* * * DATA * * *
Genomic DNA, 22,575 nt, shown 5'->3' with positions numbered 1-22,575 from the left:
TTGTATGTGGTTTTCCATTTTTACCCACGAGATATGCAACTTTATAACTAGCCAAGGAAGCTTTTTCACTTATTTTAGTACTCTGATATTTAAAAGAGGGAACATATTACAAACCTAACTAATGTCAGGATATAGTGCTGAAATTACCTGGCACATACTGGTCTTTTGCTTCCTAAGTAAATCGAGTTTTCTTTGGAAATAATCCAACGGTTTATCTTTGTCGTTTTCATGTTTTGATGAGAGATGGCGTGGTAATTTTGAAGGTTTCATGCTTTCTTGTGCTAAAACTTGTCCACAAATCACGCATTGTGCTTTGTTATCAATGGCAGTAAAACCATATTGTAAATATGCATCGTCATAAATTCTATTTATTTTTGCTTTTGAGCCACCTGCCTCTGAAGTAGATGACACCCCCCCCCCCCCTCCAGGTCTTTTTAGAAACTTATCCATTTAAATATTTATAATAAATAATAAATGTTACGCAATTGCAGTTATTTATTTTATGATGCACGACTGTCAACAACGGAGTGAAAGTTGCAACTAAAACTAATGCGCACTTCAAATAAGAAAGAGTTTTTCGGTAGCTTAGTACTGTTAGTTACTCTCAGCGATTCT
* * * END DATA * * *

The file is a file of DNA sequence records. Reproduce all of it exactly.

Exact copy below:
Genomic DNA, 22,575 nt, shown 5'->3' with positions numbered 1-22,575 from the left:
TTGTATGTGGTTTTCCATTTTTACCCACGAGATATGCAACTTTATAACTAGCCAAGGAAGCTTTTTCACTTATTTTAGTACTCTGATATTTAAAAGAGGGAACATATTACAAACCTAACTAATGTCAGGATATAGTGCTGAAATTACCTGGCACATACTGGTCTTTTGCTTCCTAAGTAAATCGAGTTTTCTTTGGAAATAATCCAACGGTTTATCTTTGTCGTTTTCATGTTTTGATGAGAGATGGCGTGGTAATTTTGAAGGTTTCATGCTTTCTTGTGCTAAAACTTGTCCACAAATCACGCATTGTGCTTTGTTATCAATGGCAGTAAAACCATATTGTAAATATGCATCGTCATAAATTCTATTTATTTTTGCTTTTGAGCCACCTGCCTCTGAAGTAGATGACACCCCCCCCCCCCCTCCAGGTCTTTTTAGAAACTTATCCATTTAAATATTTATAATAAATAATAAATGTTACGCAATTGCAGTTATTTATTTTATGATGCACGACTGTCAACAACGGAGTGAAAGTTGCAACTAAAACTAATGCGCACTTCAAATAAGAAAGAGTTTTTCGGTAGCTTAGTACTGTTAGTTACTCTCAGCGATTCT